The speaker in the video is Amaryllis Fox, a former CIA agent and Twitter employee. You can book her as a speaker here (along with a lot of other famous people). The main point is clearly true: everybody thinks they’re the good guy. It’s an oversimplification that your enemy is a “subhuman psychopath that’s going to attack you no matter what you do.” She leads workshops on the fundamental attribution error, without calling it that:
Sun Tzu said “to know your enemy, you must become your enemy.” After a career in counterterrorism for the CIA Clandestine Service, Amaryllis Fox adds “and once you have become your enemy, you will know he is not your enemy.” In this interactive session, Amaryllis shares the CIA’s practice of “red-teaming,” becoming method actors channeling the adversary, and explains how this practice, which helped end the Cold War and find Osama bin Laden, can enable us to stop caricaturing our adversaries and find pragmatic paths to peace. Amaryllis will invite the participants to take on roles within a particular global or community conflict, from Syria to the everyday workplace, challenging them to understand how they might make the same choices as their adversary in the same position. The session concludes with an interactive discussion about applications of red-teaming to daily life in order to solve conflicts, build empathy, and empower communities to stop finger-pointing and work together to solve their divergent needs.
In other words, the CIA and people who read liberal websites understand that Muslims are human beings just like ourselves. Unlike people who’d attend a workshop about listening to your enemies, the CIA engages in the same exercises and then bombs or tortures people they know to be human. Doesn’t that make them subhuman psychopaths that are going to attack no matter what? Can we look at our own media and honestly deny that we’re at war with Islam, crusading? I mean, Donald Trump.
This is what you can read about on Al Jazeera:
More than $200m was spent towards promoting “fear and hatred” of Muslims in the United States by various organisations between 2008 and 2013, according to a fresh joint report by the Council on American-Islamic Relations (CAIR) and the University of California, Berkeley.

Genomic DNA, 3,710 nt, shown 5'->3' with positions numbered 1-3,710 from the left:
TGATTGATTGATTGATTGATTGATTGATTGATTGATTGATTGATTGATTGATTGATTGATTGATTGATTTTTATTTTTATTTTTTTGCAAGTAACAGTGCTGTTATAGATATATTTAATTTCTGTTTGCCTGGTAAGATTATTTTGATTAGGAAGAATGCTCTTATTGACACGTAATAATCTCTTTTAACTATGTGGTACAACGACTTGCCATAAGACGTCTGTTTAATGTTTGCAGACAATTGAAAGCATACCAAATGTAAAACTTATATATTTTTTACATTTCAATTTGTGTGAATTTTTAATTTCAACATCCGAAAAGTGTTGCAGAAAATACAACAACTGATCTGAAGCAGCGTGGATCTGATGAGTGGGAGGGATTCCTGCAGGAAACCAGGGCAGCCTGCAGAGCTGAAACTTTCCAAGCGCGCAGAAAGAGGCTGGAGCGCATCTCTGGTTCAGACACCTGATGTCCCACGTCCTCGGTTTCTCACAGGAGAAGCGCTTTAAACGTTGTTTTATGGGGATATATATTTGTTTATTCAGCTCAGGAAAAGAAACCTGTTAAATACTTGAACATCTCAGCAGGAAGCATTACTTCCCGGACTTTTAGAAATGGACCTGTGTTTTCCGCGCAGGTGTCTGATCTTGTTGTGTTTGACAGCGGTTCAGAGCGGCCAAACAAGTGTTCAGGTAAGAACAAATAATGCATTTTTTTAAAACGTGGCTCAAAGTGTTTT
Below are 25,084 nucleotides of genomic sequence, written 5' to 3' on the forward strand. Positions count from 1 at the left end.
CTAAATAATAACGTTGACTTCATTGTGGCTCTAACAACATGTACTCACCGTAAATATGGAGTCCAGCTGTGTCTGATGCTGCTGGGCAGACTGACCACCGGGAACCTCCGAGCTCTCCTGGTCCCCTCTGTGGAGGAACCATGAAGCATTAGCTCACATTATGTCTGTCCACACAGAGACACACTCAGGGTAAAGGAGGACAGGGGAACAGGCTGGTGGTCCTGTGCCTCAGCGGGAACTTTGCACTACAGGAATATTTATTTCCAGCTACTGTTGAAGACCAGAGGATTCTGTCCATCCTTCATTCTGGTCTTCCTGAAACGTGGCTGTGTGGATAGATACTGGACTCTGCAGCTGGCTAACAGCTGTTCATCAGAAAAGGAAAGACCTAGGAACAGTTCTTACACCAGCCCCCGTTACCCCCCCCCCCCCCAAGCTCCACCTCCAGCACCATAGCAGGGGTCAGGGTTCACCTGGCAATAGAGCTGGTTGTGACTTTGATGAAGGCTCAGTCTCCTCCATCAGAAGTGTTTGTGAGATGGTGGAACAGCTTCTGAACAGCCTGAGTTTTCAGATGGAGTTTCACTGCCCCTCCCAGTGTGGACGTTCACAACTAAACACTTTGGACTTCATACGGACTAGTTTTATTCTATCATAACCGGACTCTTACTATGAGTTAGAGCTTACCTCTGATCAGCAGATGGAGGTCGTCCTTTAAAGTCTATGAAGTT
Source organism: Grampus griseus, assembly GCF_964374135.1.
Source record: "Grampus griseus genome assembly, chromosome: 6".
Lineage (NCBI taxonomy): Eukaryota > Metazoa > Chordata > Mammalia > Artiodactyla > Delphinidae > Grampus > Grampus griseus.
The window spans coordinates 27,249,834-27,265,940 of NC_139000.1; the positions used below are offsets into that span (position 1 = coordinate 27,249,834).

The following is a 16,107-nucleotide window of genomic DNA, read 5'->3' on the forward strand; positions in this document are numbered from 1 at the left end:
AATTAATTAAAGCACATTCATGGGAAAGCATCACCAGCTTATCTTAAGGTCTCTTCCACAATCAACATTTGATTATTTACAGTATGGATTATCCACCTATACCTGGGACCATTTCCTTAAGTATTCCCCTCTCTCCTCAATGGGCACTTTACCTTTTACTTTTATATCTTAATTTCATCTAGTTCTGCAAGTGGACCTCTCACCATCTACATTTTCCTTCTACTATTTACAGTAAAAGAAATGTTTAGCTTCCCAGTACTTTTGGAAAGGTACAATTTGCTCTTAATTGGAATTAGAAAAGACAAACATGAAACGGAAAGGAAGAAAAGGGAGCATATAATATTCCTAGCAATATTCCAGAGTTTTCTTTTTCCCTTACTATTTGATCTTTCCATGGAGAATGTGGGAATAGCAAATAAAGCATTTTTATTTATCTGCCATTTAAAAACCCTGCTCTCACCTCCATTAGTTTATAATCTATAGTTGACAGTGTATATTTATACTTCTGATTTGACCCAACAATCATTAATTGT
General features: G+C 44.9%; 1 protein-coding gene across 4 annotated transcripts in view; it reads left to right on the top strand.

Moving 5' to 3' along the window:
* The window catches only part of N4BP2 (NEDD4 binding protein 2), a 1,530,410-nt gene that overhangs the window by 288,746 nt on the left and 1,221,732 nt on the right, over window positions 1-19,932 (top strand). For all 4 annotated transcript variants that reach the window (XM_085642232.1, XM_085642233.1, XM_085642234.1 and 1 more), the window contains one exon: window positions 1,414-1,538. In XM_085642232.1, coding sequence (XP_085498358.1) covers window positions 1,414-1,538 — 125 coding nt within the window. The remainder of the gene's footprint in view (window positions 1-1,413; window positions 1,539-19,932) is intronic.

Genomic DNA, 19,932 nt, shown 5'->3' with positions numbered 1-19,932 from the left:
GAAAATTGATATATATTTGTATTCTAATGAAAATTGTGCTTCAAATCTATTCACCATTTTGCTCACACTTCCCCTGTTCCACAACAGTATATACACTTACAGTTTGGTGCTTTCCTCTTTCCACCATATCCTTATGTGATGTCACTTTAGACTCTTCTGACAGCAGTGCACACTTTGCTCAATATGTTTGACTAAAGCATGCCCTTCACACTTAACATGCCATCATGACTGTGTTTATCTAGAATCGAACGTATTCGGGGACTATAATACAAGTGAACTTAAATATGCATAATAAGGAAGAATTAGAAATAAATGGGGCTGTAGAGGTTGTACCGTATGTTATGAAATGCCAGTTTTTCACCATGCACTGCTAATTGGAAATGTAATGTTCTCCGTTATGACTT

Released on Monday, the report identifies 74 groups, including feminist, Christian, Zionist and prominent news organisations, which either funded or fostered Islamophobia.
“It is an entire industry of itself. There are people making millions of dollars per year from promoting Islamophobia. They often present themselves as experts on Islamic affairs when they are not,” Wilfredo Amr Ruiz, a spokesman for CAIR, told Al Jazeera.
“They have fuelled an environment of distrust among the American public by claiming that Muslims do not belong to the American community and that they could never be loyal citizens.”
Ruiz said that Islamophobia has posed two main dangers: a rise in hate crimes and anti-Islamic legislation.
“For example, in the last year alone in Florida, there has been a 500 percent increase in hate crimes against Muslims. Mosques have been vandalised and there have been a number of bomb threats towards Islamic groups.
“And Florida’s government is even trying to ban school books from making any references to Islam in history.”
Since 2013, the country has seen a rise in the number of bills or amendments – about 81 – designed to “vilify Islamic religious practices”, 80 of which were introduced to state legislatures by Republicans, the report notes.
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She’s using “killer” as a synonym for “good,” but you could also take it literally in this context…
Amaryllis Fox shows that superficial empathy is part of the problem, if it leads us to act like things are equivalent when they’re not. Yes, both sides have war profiteers, but “they’re doing this because they’re bad people who hate us” is a lot more realistic when they say it than it is when we say it. It’s not enough to notice that two sides are saying the same thing about each other. Is one of the sides more correct?
Recognizing your enemy’s humanity and insisting on your own compassion was what distinguished Stalinism from Nazism, according to Zizek:
Everybody thinks they’re the good guy.